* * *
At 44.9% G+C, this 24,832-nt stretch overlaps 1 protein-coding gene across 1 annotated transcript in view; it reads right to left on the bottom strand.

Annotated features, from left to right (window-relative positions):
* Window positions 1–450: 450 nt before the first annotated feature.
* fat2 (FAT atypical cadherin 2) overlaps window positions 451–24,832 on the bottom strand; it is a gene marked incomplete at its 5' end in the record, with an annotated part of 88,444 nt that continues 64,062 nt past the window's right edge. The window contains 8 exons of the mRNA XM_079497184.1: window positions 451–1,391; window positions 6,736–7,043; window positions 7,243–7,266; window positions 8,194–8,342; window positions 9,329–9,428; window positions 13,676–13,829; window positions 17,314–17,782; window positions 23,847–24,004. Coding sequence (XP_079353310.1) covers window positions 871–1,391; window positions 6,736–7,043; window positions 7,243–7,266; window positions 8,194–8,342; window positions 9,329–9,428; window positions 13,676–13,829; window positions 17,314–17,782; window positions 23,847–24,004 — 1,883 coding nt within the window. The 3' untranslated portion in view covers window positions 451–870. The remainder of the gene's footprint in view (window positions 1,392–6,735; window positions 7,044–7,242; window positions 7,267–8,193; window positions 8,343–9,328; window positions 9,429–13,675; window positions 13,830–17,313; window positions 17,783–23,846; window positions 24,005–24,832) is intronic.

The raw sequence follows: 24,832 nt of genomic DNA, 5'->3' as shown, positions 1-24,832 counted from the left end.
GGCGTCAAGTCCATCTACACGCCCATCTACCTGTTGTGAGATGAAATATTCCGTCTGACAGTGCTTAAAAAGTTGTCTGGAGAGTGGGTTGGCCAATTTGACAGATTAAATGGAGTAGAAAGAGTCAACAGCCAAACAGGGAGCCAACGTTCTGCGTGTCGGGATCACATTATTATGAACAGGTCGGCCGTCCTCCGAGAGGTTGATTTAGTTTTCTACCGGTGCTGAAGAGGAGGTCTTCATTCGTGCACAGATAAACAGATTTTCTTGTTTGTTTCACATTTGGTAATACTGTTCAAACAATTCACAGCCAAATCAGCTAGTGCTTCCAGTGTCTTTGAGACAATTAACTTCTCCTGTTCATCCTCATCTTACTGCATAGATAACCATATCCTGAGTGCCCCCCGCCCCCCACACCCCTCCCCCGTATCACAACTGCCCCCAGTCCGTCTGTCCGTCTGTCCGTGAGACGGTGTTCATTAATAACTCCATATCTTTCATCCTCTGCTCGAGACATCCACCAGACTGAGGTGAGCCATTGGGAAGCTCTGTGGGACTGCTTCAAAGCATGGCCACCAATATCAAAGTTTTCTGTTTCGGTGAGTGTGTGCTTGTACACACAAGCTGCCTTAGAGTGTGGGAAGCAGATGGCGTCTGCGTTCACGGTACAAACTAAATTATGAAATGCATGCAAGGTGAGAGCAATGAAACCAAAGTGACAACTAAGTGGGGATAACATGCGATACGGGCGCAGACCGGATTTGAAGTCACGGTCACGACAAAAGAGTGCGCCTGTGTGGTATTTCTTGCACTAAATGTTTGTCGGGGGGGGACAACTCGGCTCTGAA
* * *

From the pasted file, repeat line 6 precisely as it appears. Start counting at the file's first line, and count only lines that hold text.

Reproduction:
GGCGTCAAGTCCATCTACACGCCCATCTACCTGTTGTGAGATGAAATATTCCGTCTGACAGTGCTTAAAAAGTTGTCTGGAGAGTGGGTTGGCCAATTTGACAGATTAAATGGAGTAGAAAGAGTCAACAGCCAAACAGGGAGCCAACGTTCTGCGTGTCGGGATCACATTATTATGAACAGGTCGGCCGTCCTCCGAGAGGTTGATTTAGTTTTCTACCGGTGCTGAAGAGGAGGTCTTCATTCGTGCACAGATAAACAGATTTTCTTGTTTGTTTCACATTTGGTAATACTGTTCAAACAATTCACAGCCAAATCAGCTAGTGCTTCCAGTGTCTTTGAGACAATTAACTTCTCCTGTTCATCCTCATCTTACTGCATAGATAACCATATCCTGAGTGCCCCCCGCCCCCCACACCCCTCCCCCGTATCACAACTGCCCCCAGTCCGTCTGTCCGTCTGTCCGTGAGACGGTGTTCATTAATAACTCCATATCTTTCATCCTCTGCTCGAGACATCCACCAGACTGAGGTGAGCCATTGGGAAGCTCTGTGGGACTGCTTCAAAGCATGGCCACCAATATCAAAGTTTTCTGTTTCGGTGAGTGTGTGCTTGTACACACAAGCTGCCTTAGAGTGTGGGAAGCAGATGGCGTCTGCGTTCACGGTACAAACTAAATTATGAAATGCATGCAAGGTGAGAGCAATGAAACCAAAGTGACAACTAAGTGGGGATAACATGCGATACGGGCGCAGACCGGATTTGAAGTCACGGTCACGACAAAAGAGTGCGCCTGTGTGGTATTTCTTGCACTAAATGTTTGTCGGGGGGGGACAACTCGGCTCTGAA